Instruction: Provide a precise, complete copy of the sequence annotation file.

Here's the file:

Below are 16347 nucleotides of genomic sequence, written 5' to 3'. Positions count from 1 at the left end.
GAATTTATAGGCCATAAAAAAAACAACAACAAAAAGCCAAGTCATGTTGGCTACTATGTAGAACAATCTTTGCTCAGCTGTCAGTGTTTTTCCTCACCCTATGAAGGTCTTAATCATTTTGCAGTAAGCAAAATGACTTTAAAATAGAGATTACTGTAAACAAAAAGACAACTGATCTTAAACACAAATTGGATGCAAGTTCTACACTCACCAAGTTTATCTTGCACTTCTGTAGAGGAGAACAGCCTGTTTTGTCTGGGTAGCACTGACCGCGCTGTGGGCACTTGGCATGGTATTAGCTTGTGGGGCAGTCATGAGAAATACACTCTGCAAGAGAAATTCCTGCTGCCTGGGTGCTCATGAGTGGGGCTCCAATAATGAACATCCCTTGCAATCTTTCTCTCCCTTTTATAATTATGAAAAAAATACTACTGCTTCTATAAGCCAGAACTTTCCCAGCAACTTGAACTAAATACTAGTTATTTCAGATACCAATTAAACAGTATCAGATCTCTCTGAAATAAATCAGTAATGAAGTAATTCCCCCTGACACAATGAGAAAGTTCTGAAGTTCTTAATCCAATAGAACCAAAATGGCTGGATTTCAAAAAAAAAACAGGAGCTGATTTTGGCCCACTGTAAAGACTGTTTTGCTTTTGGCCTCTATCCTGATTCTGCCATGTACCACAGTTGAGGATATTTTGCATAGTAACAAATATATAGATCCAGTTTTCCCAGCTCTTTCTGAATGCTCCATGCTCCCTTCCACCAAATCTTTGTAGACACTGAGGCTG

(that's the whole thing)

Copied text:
Below are 16347 nucleotides of genomic sequence, written 5' to 3'. Positions count from 1 at the left end.
GAATTTATAGGCCATAAAAAAAACAACAACAAAAAGCCAAGTCATGTTGGCTACTATGTAGAACAATCTTTGCTCAGCTGTCAGTGTTTTTCCTCACCCTATGAAGGTCTTAATCATTTTGCAGTAAGCAAAATGACTTTAAAATAGAGATTACTGTAAACAAAAAGACAACTGATCTTAAACACAAATTGGATGCAAGTTCTACACTCACCAAGTTTATCTTGCACTTCTGTAGAGGAGAACAGCCTGTTTTGTCTGGGTAGCACTGACCGCGCTGTGGGCACTTGGCATGGTATTAGCTTGTGGGGCAGTCATGAGAAATACACTCTGCAAGAGAAATTCCTGCTGCCTGGGTGCTCATGAGTGGGGCTCCAATAATGAACATCCCTTGCAATCTTTCTCTCCCTTTTATAATTATGAAAAAAATACTACTGCTTCTATAAGCCAGAACTTTCCCAGCAACTTGAACTAAATACTAGTTATTTCAGATACCAATTAAACAGTATCAGATCTCTCTGAAATAAATCAGTAATGAAGTAATTCCCCCTGACACAATGAGAAAGTTCTGAAGTTCTTAATCCAATAGAACCAAAATGGCTGGATTTCAAAAAAAAAACAGGAGCTGATTTTGGCCCACTGTAAAGACTGTTTTGCTTTTGGCCTCTATCCTGATTCTGCCATGTACCACAGTTGAGGATATTTTGCATAGTAACAAATATATAGATCCAGTTTTCCCAGCTCTTTCTGAATGCTCCATGCTCCCTTCCACCAAATCTTTGTAGACACTGAGGCTG